Goalkeeper Glove Cuts Explained — What’s The Best Type?

While you’re shopping around for the best pair of goalkeeper gloves there’s no doubt you’ll hear a lot about “glove cuts”. So what are goalkeeper glove cuts? And what type should you choose?

In a nut shell, goalkeeper glove cuts describe the way the materials — the latex palms and backhand — have been stitched together. It’s as simple as that.

Your glove cut can impact your level of comfort, flexibility and “feeling” of the ball. However, your chosen cut is largely a matter of preference. The trick is to experiment until you find the brand/cut combination that feels right for you.

In this post I’ll explain the various types of goalkeeper glove cuts, and what they’re designed to do.


Flat Palm  3 out of 5 stars

Goalkeeper Glove Cuts Explained — What's The Best Type?
Also available in youth sizes

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Typical Price: £10-£20

Glove Cut Features

  • Flat Palm is a classic entry-level cut which emerged when goalkeeping gloves first hit the scene.
  • Consists of one single piece of latex attached to the back of the glove, with stitched gussets in between the fingers and palm.
  • Gussets are located on the outside, giving a loose feel around the hand (unlike Negative Cut gloves that are stitched on the inside).
  • Usually do not come with a wrap-over thumb.
  • The cheapest glove cut: typically commands a price tag in the region of £10-20.


Flat Palm gloves are easier to manufacture than the other, more modern, cuts featured in this post. Therefore they’re generally cheaper to buy and are best suited to those looking for “casual” goalkeeping gloves — for use in the playground, over the park, or as spares.

You’ll find Flat Palm gloves on the shelves at sports shops. If you decide to buy those ones, then be careful that you don’t overspend. Once you exceed the £20 price mark you’d be better off investing in more advanced — and better fitting — Roll Finger, Negative cut, or Hybrid cut gloves (read on to learn more).

While there are certainly some high-spec Flat Palm gloves on the market (usually with stylish squared-off fingers) fundamentally the design is simplistic. Flat Palm gloves are designed to maximise the surface area of the latex; not to stretch to the shape of your fingers, or to wrap around the contour of the ball. There’s better options.


Roll Finger  4 out of 5 stars

Goalkeeper Glove Cuts Explained — What's The Best Type?

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Typical Price: £40-£45

Glove Cut Features

  • Roll finger goalkeeper gloves are traditional and highly popular.
  • Latex is rolled/curved around the fingers which provides comfort and good feeling within the gloves.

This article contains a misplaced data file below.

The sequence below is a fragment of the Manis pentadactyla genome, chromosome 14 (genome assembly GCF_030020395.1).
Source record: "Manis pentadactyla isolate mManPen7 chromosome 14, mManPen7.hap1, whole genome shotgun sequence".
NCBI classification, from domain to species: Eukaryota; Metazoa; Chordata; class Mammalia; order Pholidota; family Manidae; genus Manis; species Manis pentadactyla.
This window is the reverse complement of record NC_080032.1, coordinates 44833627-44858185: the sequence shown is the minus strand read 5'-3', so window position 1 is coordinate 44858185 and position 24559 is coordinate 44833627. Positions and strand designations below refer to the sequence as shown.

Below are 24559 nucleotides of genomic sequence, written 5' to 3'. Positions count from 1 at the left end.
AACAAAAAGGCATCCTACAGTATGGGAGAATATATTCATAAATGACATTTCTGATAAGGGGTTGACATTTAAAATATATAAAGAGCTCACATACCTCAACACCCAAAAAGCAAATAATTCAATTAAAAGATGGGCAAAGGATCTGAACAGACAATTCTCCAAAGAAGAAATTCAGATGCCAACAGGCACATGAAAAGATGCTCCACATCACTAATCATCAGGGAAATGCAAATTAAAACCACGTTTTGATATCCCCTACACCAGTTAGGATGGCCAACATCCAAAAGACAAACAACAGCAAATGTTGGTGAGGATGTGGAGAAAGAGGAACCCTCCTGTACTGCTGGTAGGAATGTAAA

• The backhand is attached to the palm without the use of gussets. Hence the name “roll finger”.
  • Looser fitting than Negative cut gloves (or hybrids with Negative cut features).
  • A reputable, well-liked cut: typically commands a price tag of £20+.


Roll Finger goalkeeping gloves have stood the test of time and are still worn by many goalkeepers today. Most importantly, they’re comfortable and provide excellent grip. They’re a wise choice for keepers who prefer a loose fit.

I particularly like the way most Roll Finger gloves are slightly arced, meaning that the latex palms wrap around the curvature of the ball and absorb the blow of powerful shots.

However, I find that the additional space created by the Roll Finger cut makes them feel a little bit “flappy” compared to Negative cut gloves (depending on the brand/size you buy). Additionally, the no-gusset design makes for a slightly more awkward shape around the fingertips.

So while the design is superior to the Flat Palm cut, the Roll Finger is still only my backup choice.


Negative Cut  5 out of 5 stars

Rectrix 1.0 Goalkeeper Gloves (GK, Goalkeeping)

Goalkeeper Glove Cuts Explained — What's The Best Type?

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Typical Price: £31.97 / $46.97

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Glove Cut Features

  • Negative cut goalkeeper gloves are modern and elegantly designed. They’ve become increasingly popular in recent years.
    • Similar to Flat Palm gloves in that they use a single piece of latex attached to the backhand via gussets.
    • Unlike Flat Palm gloves as the stitching for the gussets is inside the glove and can’t be seen from the exterior.
  • Provides a tighter, more “natural” fit than other glove types, giving maximum control of the ball.
  • A premium cut: typically commands a price tag of £30+.